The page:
(Reuters) – As U.S. lawsuits seeking gay-marriage rights move toward a likely showdown at the Supreme Court next year, major law firms are rushing to get involved — but only on the side of the proponents.
A Reuters review of more than 100 court filings during the past year shows that at least 30 of the country’s largest firms are representing challengers to state laws banning same-sex marriage. Not a single member of the Am Law 200, a commonly used ranking of the largest U.S. firms by revenue, is defending gay marriage prohibitions.
WASHINGTON (Reuters) – For more than 30 years, liberal Ruth Bader Ginsburg and conservative Antonin Scalia have been the odd couple of top U.S. courts, the closest of personal friends and fiercest of judicial foes. On Tuesday their differences played out vividly in a Supreme Court decision over the regulation of air pollution.
In dueling renditions that together lasted about 20 minutes, the two eldest justices on the Supreme Court bench staked out distinct positions on regulatory power.
WASHINGTON (Reuters) – The first Hispanic Supreme Court justice has been on the bench for nearly five years but had never written an opinion addressing race in America until today.
Justice Sonia Sotomayor issued a sharply worded 58-page dissent on Tuesday to the court’s 18-page decision upholding a Michigan state ban on race-based affirmative action in education.
WASHINGTON (Reuters) – U.S. Supreme Court justices across the ideological spectrum voiced doubts on Tuesday about a state law that prohibits false statements during a political campaign.
The Ohio law allows candidates and other citizens to file a complaint for allegedly false slogans, prompting a state election commission hearing and public scrutiny of advocacy groups’ or individuals’ claims in the middle of a campaign.
DENVER (Reuters) – The battle over same-sex marriage in the United States enters a new legal front on Thursday when a federal appeals court hears oral arguments on a Utah state law forbidding gays and lesbians from marrying.
The hearing in an ornate century-old building in Denver, Colorado, is the first at a regional U.S. appeals court since a Supreme Court ruling last June forced the federal government to extend benefits to same-sex married couples in states where gay marriage is legal.
KNOXVILLE, Tennessee (Reuters) – Last month a baby in Tennessee made history: Emilia Maria Jesty was the first child born in the state to have a woman listed on the birth certificate as her “father.”
The marital status of the baby’s parents was the subject of a flurry of court filings up to a few days before her birth. Valeria Tanco and Sophy Jesty were wed in New York, a state that recognizes gay marriage, and moved to Tennessee, which does not.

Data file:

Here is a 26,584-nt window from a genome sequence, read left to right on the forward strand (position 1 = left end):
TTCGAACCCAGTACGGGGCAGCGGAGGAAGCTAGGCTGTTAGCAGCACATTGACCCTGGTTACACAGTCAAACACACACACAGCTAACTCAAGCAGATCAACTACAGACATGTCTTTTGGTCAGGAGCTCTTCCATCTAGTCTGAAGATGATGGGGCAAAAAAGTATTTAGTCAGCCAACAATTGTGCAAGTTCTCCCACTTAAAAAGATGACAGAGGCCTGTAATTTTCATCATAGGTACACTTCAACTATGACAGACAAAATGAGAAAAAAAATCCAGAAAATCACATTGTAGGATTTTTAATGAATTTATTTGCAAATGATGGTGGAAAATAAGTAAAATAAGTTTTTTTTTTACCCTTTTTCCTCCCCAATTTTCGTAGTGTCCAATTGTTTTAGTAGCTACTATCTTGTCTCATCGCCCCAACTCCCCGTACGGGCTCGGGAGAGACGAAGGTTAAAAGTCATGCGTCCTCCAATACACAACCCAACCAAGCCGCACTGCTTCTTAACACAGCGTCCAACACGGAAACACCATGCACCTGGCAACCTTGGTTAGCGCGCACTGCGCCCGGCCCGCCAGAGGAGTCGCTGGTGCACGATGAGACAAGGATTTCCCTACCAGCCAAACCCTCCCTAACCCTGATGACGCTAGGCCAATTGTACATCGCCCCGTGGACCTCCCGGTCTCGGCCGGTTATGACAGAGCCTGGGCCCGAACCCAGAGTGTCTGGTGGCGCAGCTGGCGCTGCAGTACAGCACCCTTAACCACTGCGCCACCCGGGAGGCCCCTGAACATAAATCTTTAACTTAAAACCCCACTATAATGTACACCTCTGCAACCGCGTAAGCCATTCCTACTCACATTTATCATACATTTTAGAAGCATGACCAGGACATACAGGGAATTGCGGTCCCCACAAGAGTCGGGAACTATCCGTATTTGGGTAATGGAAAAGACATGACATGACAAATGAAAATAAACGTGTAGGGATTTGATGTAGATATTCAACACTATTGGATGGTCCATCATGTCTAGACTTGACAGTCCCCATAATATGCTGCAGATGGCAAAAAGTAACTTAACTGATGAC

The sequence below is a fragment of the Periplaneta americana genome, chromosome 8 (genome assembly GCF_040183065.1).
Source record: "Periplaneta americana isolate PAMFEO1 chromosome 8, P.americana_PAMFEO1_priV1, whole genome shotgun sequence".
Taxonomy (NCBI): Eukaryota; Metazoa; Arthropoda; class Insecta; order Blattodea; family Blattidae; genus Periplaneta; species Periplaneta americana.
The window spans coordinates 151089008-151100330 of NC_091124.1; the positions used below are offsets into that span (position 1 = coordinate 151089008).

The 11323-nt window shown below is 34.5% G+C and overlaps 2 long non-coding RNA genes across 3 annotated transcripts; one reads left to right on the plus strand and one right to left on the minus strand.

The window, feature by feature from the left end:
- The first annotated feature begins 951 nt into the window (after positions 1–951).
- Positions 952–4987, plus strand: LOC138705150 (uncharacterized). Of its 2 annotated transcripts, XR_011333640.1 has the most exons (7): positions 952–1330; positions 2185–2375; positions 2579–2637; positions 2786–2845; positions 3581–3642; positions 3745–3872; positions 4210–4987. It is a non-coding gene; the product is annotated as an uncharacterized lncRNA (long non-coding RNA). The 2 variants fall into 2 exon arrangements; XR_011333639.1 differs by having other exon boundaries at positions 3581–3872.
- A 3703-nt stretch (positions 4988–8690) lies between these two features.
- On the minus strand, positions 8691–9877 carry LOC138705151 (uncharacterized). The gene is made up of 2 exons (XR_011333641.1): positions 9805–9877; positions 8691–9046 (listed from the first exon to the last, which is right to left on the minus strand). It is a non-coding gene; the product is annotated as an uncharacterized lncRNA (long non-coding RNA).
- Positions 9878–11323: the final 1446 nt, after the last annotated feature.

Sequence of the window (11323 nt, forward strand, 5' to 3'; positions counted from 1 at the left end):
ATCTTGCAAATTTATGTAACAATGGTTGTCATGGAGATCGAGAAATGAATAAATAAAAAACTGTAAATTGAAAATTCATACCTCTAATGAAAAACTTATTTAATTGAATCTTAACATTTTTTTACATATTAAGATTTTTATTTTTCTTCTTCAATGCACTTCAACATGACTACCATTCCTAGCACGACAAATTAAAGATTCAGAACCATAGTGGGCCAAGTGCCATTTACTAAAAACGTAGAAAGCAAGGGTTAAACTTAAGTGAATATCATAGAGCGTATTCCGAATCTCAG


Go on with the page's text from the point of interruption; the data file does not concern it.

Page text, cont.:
WASHINGTON (Reuters) – U.S. Supreme Court arguments over federal healthcare policy were nearly finished on Tuesday when Justice Anthony Kennedy challenged Obama administration lawyer Donald Verrilli on abortion rights.
“Under your view, a profit corporation … could be forced in principle to pay for abortions,” said Kennedy, often the deciding vote on the nine-member court.
WASHINGTON (Reuters) – For the first time, video footage of U.S. Supreme Court proceedings has been recorded and posted online.
The Supreme Court has always barred any type of cameras, including news media, from recording proceedings.
WASHINGTON (Reuters) – When a prominent U.S. appeals court last year slashed President Obama’s power to appoint government officials, many legal experts said the Supreme Court would be unlikely to let that surprising decision stand.
But that view may underestimate the allure of the lower court’s reasoning to the dominant, conservative wing of the high court, which takes up the case Monday.
WASHINGTON (Reuters) – A judge’s bid this week to stop the U.S. government from collecting Americans’ phone records raises a question that the U.S. Supreme Court has confronted before: at what point should modern technology force judges to revisit legal precedents?
Technological advancements from the automobile to the Global Positioning System (GPS) have tested the justices over the years as they tried to figure out how to apply to modern circumstances an 18th Century guarantee in the U.S. Constitution against unreasonable searches.